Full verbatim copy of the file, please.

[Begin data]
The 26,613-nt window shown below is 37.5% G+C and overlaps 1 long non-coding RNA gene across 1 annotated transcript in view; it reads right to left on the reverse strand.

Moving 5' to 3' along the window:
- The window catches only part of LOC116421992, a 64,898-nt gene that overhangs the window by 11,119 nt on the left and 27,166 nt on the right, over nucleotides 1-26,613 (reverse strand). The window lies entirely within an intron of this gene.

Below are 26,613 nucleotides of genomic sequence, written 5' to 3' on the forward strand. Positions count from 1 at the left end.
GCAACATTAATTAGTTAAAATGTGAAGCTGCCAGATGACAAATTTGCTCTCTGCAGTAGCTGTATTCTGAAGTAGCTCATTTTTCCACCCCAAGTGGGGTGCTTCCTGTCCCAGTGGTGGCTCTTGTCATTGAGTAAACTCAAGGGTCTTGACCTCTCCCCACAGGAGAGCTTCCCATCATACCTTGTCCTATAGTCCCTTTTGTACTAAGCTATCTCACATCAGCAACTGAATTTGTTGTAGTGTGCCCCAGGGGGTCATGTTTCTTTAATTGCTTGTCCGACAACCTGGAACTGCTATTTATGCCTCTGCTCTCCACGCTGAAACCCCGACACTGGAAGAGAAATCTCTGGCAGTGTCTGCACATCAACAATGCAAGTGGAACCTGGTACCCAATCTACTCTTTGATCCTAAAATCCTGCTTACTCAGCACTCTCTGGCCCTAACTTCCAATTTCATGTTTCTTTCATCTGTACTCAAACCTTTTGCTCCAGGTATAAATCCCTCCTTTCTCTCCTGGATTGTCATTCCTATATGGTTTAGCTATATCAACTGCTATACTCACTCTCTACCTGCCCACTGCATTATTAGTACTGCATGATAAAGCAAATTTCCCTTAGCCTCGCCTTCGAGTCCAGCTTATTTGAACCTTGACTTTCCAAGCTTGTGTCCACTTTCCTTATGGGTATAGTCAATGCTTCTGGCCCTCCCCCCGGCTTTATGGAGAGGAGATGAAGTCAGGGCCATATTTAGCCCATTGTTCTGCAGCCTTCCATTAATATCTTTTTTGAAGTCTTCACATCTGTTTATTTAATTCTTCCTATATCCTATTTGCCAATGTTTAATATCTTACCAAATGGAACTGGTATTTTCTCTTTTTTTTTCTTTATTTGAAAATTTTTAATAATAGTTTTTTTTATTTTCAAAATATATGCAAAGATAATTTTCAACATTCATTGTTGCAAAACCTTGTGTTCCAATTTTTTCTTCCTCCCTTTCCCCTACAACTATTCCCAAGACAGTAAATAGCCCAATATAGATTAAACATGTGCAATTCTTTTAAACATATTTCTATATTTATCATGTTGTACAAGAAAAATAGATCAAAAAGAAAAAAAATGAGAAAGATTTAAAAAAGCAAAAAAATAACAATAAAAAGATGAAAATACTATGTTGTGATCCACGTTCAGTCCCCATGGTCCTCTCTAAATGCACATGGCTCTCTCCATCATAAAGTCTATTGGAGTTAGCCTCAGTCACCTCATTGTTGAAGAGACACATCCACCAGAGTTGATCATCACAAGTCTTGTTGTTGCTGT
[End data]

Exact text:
The 26,613-nt window shown below is 37.5% G+C and overlaps 1 long non-coding RNA gene across 1 annotated transcript in view; it reads right to left on the reverse strand.

Moving 5' to 3' along the window:
- The window catches only part of LOC116421992, a 64,898-nt gene that overhangs the window by 11,119 nt on the left and 27,166 nt on the right, over nucleotides 1-26,613 (reverse strand). The window lies entirely within an intron of this gene.

Below are 26,613 nucleotides of genomic sequence, written 5' to 3' on the forward strand. Positions count from 1 at the left end.
GCAACATTAATTAGTTAAAATGTGAAGCTGCCAGATGACAAATTTGCTCTCTGCAGTAGCTGTATTCTGAAGTAGCTCATTTTTCCACCCCAAGTGGGGTGCTTCCTGTCCCAGTGGTGGCTCTTGTCATTGAGTAAACTCAAGGGTCTTGACCTCTCCCCACAGGAGAGCTTCCCATCATACCTTGTCCTATAGTCCCTTTTGTACTAAGCTATCTCACATCAGCAACTGAATTTGTTGTAGTGTGCCCCAGGGGGTCATGTTTCTTTAATTGCTTGTCCGACAACCTGGAACTGCTATTTATGCCTCTGCTCTCCACGCTGAAACCCCGACACTGGAAGAGAAATCTCTGGCAGTGTCTGCACATCAACAATGCAAGTGGAACCTGGTACCCAATCTACTCTTTGATCCTAAAATCCTGCTTACTCAGCACTCTCTGGCCCTAACTTCCAATTTCATGTTTCTTTCATCTGTACTCAAACCTTTTGCTCCAGGTATAAATCCCTCCTTTCTCTCCTGGATTGTCATTCCTATATGGTTTAGCTATATCAACTGCTATACTCACTCTCTACCTGCCCACTGCATTATTAGTACTGCATGATAAAGCAAATTTCCCTTAGCCTCGCCTTCGAGTCCAGCTTATTTGAACCTTGACTTTCCAAGCTTGTGTCCACTTTCCTTATGGGTATAGTCAATGCTTCTGGCCCTCCCCCCGGCTTTATGGAGAGGAGATGAAGTCAGGGCCATATTTAGCCCATTGTTCTGCAGCCTTCCATTAATATCTTTTTTGAAGTCTTCACATCTGTTTATTTAATTCTTCCTATATCCTATTTGCCAATGTTTAATATCTTACCAAATGGAACTGGTATTTTCTCTTTTTTTTTCTTTATTTGAAAATTTTTAATAATAGTTTTTTTTATTTTCAAAATATATGCAAAGATAATTTTCAACATTCATTGTTGCAAAACCTTGTGTTCCAATTTTTTCTTCCTCCCTTTCCCCTACAACTATTCCCAAGACAGTAAATAGCCCAATATAGATTAAACATGTGCAATTCTTTTAAACATATTTCTATATTTATCATGTTGTACAAGAAAAATAGATCAAAAAGAAAAAAAATGAGAAAGATTTAAAAAAGCAAAAAAATAACAATAAAAAGATGAAAATACTATGTTGTGATCCACGTTCAGTCCCCATGGTCCTCTCTAAATGCACATGGCTCTCTCCATCATAAAGTCTATTGGAGTTAGCCTCAGTCACCTCATTGTTGAAGAGACACATCCACCAGAGTTGATCATCACAAGTCTTGTTGTTGCTGT